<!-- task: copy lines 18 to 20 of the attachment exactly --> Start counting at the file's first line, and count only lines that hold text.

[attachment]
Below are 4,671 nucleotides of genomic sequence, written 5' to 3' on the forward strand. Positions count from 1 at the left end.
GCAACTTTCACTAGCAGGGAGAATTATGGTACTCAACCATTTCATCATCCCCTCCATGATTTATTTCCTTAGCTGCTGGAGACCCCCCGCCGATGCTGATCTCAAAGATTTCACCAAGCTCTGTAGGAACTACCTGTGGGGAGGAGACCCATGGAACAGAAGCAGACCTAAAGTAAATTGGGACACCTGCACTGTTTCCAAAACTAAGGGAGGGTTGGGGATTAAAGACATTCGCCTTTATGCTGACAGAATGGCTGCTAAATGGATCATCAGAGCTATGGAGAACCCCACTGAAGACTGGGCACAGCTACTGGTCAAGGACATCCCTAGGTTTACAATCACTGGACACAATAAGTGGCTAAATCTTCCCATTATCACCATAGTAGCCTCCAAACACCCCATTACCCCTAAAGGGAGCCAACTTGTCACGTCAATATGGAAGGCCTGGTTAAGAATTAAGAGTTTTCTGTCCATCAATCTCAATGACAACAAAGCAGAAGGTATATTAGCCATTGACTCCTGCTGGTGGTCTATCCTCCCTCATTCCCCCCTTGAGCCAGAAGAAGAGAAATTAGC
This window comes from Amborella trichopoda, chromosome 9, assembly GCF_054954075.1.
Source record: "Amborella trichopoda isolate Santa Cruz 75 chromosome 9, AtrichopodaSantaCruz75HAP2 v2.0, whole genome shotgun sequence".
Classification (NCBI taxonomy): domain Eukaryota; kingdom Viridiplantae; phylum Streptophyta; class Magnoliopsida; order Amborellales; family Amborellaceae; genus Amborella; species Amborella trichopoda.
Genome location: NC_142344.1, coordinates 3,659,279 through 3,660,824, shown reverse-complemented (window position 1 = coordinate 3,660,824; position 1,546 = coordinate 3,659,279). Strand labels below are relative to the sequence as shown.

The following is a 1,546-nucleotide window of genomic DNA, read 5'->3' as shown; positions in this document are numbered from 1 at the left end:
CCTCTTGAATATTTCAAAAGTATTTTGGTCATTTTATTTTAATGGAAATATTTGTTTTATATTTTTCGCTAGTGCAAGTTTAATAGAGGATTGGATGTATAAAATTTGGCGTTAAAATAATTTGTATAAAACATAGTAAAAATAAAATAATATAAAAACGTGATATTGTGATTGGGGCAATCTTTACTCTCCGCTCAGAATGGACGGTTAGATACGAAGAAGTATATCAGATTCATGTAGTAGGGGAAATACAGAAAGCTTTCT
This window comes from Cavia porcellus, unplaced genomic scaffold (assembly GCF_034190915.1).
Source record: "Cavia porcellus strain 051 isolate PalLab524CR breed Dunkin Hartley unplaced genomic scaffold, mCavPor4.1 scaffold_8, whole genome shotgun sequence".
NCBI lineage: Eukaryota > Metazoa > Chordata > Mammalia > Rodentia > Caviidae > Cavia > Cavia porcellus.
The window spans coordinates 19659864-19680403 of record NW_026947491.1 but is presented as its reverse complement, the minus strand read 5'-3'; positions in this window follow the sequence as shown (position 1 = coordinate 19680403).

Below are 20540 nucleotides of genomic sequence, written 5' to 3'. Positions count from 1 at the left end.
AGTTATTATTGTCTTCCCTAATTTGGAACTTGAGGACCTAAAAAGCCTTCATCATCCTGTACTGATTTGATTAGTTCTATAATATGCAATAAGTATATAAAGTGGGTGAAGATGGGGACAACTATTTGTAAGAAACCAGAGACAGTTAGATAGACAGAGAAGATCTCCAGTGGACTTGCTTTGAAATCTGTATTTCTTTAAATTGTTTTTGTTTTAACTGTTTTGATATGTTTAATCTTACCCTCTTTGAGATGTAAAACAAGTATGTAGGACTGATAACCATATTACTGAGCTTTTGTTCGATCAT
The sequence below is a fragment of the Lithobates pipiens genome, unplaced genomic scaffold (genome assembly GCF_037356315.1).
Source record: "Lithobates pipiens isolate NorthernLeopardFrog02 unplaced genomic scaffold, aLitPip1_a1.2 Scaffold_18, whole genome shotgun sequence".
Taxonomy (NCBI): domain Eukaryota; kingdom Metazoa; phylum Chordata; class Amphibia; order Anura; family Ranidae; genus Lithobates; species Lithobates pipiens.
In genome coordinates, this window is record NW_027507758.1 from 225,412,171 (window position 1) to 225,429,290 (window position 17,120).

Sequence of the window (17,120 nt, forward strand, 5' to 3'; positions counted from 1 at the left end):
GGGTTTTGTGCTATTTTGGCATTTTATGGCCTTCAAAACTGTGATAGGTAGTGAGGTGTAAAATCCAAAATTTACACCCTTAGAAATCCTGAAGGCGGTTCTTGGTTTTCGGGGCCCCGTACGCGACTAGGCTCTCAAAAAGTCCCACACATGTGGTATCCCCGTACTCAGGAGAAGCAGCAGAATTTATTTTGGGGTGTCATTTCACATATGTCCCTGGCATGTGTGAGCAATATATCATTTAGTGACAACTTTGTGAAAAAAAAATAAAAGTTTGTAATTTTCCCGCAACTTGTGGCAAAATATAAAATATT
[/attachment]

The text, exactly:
In genome coordinates, this window is record NW_027507758.1 from 225,412,171 (window position 1) to 225,429,290 (window position 17,120).

Sequence of the window (17,120 nt, forward strand, 5' to 3'; positions counted from 1 at the left end):
GGGTTTTGTGCTATTTTGGCATTTTATGGCCTTCAAAACTGTGATAGGTAGTGAGGTGTAAAATCCAAAATTTACACCCTTAGAAATCCTGAAGGCGGTTCTTGGTTTTCGGGGCCCCGTACGCGACTAGGCTCTCAAAAAGTCCCACACATGTGGTATCCCCGTACTCAGGAGAAGCAGCAGAATTTATTTTGGGGTGTCATTTCACATATGTCCCTGGCATGTGTGAGCAATATATCATTTAGTGACAACTTTGTGAAAAAAAAATAAAAGTTTGTAATTTTCCCGCAACTTGTGGCAAAATATAAAATATT